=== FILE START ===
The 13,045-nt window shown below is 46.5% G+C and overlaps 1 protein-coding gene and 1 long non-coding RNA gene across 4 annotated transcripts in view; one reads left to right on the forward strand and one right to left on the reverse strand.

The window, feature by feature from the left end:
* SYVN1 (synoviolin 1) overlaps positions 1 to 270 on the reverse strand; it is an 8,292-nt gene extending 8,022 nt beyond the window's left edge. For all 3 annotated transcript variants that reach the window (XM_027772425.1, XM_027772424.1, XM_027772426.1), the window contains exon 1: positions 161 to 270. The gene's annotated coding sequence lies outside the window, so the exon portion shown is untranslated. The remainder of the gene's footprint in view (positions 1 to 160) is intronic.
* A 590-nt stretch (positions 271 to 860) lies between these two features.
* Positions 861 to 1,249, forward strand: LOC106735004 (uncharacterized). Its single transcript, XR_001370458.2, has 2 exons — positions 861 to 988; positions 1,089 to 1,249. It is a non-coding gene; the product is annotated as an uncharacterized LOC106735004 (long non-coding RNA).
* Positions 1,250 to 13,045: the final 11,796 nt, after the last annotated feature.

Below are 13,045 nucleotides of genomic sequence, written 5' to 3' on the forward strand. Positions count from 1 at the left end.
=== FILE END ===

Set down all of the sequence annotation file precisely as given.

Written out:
The 13,045-nt window shown below is 46.5% G+C and overlaps 1 protein-coding gene and 1 long non-coding RNA gene across 4 annotated transcripts in view; one reads left to right on the forward strand and one right to left on the reverse strand.

The window, feature by feature from the left end:
* SYVN1 (synoviolin 1) overlaps positions 1 to 270 on the reverse strand; it is an 8,292-nt gene extending 8,022 nt beyond the window's left edge. For all 3 annotated transcript variants that reach the window (XM_027772425.1, XM_027772424.1, XM_027772426.1), the window contains exon 1: positions 161 to 270. The gene's annotated coding sequence lies outside the window, so the exon portion shown is untranslated. The remainder of the gene's footprint in view (positions 1 to 160) is intronic.
* A 590-nt stretch (positions 271 to 860) lies between these two features.
* Positions 861 to 1,249, forward strand: LOC106735004 (uncharacterized). Its single transcript, XR_001370458.2, has 2 exons — positions 861 to 988; positions 1,089 to 1,249. It is a non-coding gene; the product is annotated as an uncharacterized LOC106735004 (long non-coding RNA).
* Positions 1,250 to 13,045: the final 11,796 nt, after the last annotated feature.

Below are 13,045 nucleotides of genomic sequence, written 5' to 3' on the forward strand. Positions count from 1 at the left end.